Positioning vs. Messaging: Learn the Difference to Catapult Your Brand to Success

Positioning vs messaging header

Positioning is an old marketing concept used to influence how your brand is perceived compared to other businesses in the same category. It’s easy to confuse messaging and positioning since both are influenced by buyer personas and involve communicating your brand’s core value to your customers.

Brand positioning and messaging are two completely different strategies, but it’s easy to get them confused, so let’s unpack them in this article. 

What’s the difference between brand positioning and messaging 

  1. Your brand positioning is the core idea that your customers associate with you. Your message is how you express this idea so people can remember and relate to it. Think of positioning as the territory you mark in your target market’s mind and messaging as the means to get there. Along with your brand’s visual identity, your content and copy reinforce your position in the market. 
  2. Another big difference is that positioning is internal. It serves as a guide for your brand and marketing team. In contrast, the brand message is external or public-facing. 
  3.  Your positioning strategy is the result of market research and actionable buyer persona research. It directly influences your brand messaging guidelines and other messaging pillars. In short, your positioning shapes your brand message.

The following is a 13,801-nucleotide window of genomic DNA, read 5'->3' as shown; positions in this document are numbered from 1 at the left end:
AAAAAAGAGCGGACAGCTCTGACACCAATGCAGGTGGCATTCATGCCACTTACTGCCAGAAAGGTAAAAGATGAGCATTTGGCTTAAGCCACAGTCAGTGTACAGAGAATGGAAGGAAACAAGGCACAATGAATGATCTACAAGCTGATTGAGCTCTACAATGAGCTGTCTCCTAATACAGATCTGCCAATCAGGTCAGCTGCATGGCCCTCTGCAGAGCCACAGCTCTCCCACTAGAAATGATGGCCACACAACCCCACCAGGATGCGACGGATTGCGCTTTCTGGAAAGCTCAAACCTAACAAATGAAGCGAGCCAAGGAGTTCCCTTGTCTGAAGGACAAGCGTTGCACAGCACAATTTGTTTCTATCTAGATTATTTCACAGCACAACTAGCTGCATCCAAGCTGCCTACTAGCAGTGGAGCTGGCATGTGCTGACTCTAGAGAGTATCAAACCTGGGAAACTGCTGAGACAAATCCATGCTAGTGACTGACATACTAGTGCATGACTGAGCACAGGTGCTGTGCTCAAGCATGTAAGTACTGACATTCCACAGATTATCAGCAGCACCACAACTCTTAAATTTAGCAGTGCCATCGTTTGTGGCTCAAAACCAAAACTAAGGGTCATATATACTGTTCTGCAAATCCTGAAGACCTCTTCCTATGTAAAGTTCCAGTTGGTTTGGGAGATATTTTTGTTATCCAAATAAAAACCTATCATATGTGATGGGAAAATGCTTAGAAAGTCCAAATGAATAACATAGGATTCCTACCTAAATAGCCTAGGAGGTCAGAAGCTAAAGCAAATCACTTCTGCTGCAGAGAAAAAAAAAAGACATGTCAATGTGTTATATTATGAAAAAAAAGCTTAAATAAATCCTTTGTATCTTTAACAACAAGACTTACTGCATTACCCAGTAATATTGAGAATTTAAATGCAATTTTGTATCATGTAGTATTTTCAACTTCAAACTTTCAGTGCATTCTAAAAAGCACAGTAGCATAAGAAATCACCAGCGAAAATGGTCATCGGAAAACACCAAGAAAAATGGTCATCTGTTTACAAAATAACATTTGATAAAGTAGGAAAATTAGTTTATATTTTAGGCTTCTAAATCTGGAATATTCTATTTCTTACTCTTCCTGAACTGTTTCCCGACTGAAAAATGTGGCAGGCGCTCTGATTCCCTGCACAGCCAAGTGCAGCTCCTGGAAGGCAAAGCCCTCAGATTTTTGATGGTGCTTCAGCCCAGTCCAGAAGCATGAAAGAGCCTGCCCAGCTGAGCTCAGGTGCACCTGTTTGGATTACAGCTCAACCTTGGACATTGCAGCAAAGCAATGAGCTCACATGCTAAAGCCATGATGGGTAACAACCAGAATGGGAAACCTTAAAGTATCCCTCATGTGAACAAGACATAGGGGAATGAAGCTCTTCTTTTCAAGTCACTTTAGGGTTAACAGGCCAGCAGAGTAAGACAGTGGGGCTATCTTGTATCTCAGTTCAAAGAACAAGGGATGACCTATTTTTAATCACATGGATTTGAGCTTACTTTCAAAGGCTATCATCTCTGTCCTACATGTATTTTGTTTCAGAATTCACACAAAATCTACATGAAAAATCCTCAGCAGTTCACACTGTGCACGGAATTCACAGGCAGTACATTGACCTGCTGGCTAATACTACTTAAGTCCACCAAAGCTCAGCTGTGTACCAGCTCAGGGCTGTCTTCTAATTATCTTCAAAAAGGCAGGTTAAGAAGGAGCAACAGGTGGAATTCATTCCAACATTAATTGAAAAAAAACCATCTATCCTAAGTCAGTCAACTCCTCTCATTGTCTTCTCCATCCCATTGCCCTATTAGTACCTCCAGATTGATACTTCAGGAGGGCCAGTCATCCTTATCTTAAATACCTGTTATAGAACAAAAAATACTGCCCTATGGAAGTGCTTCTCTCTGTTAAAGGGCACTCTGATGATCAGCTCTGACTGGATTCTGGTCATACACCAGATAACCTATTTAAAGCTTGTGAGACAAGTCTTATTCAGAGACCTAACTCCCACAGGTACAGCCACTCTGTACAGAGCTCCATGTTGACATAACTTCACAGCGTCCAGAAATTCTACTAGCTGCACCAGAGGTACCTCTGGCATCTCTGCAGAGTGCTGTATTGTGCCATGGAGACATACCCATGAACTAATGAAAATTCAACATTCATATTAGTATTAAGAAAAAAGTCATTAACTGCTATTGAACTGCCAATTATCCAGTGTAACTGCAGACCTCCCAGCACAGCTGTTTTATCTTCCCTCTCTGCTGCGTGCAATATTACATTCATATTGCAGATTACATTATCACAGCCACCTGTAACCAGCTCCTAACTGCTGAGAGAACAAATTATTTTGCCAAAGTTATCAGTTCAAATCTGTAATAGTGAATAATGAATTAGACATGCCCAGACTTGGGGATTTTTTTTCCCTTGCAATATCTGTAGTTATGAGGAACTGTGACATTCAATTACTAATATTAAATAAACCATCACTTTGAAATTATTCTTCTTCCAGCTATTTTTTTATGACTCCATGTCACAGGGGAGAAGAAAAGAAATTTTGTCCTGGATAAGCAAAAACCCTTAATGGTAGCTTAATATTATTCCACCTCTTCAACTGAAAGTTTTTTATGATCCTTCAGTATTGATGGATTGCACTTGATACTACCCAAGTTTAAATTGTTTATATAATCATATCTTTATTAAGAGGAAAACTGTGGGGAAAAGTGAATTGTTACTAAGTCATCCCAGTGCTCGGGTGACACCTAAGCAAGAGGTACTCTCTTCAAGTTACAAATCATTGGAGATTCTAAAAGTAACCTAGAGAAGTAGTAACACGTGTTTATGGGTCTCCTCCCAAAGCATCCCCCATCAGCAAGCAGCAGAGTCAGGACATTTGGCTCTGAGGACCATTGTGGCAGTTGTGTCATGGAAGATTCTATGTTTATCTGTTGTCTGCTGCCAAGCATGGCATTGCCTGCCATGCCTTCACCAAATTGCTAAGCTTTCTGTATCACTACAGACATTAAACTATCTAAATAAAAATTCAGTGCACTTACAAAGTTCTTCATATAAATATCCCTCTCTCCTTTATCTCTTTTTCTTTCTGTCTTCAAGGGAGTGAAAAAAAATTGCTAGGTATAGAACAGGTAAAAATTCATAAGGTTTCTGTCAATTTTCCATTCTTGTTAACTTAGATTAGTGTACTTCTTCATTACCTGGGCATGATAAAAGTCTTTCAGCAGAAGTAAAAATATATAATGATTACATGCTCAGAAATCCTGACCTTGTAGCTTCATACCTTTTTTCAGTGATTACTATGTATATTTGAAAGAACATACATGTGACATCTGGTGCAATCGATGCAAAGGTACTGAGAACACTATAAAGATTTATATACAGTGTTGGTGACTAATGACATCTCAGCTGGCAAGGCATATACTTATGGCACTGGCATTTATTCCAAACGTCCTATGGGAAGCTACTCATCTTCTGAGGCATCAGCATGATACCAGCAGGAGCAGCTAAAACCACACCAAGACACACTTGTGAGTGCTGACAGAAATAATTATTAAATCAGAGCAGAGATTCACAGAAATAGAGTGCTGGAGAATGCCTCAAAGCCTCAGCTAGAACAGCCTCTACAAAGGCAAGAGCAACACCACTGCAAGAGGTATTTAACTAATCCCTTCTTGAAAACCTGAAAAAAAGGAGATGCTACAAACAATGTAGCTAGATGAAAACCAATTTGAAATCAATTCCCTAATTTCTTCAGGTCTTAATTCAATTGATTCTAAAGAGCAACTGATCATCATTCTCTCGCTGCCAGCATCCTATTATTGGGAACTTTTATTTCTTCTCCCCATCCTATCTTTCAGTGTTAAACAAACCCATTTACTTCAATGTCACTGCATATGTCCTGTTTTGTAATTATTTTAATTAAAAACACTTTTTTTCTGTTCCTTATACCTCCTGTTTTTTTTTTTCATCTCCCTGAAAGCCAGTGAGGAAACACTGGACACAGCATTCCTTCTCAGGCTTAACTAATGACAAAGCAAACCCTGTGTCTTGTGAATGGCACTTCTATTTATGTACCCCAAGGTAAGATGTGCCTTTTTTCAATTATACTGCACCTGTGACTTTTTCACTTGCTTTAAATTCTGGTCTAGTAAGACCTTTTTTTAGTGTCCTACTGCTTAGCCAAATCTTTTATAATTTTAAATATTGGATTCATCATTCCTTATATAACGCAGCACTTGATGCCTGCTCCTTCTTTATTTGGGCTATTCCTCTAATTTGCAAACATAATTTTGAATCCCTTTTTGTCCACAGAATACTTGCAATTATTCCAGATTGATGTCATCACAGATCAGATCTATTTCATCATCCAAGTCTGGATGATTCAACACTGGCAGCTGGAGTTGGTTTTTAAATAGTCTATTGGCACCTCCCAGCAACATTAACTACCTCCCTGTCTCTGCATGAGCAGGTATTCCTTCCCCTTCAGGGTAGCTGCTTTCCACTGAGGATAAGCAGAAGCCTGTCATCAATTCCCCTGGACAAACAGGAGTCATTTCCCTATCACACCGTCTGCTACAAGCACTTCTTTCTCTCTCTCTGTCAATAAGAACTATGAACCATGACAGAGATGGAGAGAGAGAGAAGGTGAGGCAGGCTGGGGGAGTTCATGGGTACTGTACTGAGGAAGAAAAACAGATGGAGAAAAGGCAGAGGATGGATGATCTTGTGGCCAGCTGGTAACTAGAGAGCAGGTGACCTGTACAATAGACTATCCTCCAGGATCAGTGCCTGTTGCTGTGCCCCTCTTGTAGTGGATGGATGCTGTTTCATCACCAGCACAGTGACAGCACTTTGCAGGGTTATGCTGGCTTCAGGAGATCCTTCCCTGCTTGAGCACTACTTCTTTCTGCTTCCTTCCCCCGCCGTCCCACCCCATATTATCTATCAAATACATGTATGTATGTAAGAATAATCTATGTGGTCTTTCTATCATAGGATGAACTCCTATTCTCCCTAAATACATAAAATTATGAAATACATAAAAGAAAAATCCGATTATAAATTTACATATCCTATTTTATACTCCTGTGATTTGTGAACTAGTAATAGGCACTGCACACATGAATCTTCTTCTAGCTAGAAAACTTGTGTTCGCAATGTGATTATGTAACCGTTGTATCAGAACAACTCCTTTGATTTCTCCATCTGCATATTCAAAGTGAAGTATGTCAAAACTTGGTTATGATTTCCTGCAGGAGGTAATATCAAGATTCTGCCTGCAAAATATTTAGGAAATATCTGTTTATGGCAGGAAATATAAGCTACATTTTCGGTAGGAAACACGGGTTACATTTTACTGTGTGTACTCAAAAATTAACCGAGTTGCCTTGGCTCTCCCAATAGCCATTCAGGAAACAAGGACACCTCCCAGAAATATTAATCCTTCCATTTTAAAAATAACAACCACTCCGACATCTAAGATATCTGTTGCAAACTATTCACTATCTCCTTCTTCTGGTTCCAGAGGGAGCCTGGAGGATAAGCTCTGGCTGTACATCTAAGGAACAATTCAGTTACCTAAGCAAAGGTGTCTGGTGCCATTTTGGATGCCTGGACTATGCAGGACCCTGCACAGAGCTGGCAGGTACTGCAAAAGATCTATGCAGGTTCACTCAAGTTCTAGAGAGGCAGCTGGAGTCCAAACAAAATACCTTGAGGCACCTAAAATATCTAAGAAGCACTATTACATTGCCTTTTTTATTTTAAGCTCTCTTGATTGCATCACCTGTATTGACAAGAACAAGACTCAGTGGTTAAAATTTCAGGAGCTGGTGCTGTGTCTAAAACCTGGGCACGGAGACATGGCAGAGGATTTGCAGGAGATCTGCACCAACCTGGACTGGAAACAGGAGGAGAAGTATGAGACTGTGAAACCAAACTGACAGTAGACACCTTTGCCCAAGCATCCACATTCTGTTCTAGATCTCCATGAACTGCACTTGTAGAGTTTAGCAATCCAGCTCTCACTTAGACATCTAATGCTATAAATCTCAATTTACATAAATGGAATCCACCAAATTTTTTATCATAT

4. Brand positioning is the “what” of the brand; it describes its purpose and its audience. Brand messaging is the “how,” because it provides a tangible manifestation of your positioning.

Despite their differences, they complement one another. In order to reap maximum benefits from branding, such as increased brand awareness, your message must reinforce your positioning. The easiest way to convey your positioning is to create a positioning statement.

What is a positioning statement?

A positioning statement is a one-sentence description of your business. It helps you define your target market, niche, category, and promise to your customers. Think of it as a quick way to share your brand’s go-to-market strategy internally. Let’s look at the elements of a brand positioning statement.

Who is your target audience

How do you get someone’s attention when you’re in a crowded room? You call them by their name. We always jolt into the present when someone calls our names, no matter how preoccupied we may be. Though your positioning statement is internal, it reminds you to use it for external communications. For example, you can call out your customers when writing a Facebook ad.

Call out your category

To make sense of all the information we collect, we categorize it into different buckets. Without this step, we would become an overwhelmed mess. Understanding your frame of reference (other products in your category that you’re being compared to) is crucial for positioning your product.

What’s your brand promise

The first step to getting people interested in your product is clearly stating the benefits you will provide. People are generally more responsive when they realize there is something in it for them. So ask yourself: what’s in it for them? Your positioning statement should mention the benefit your customers will receive from your product or service.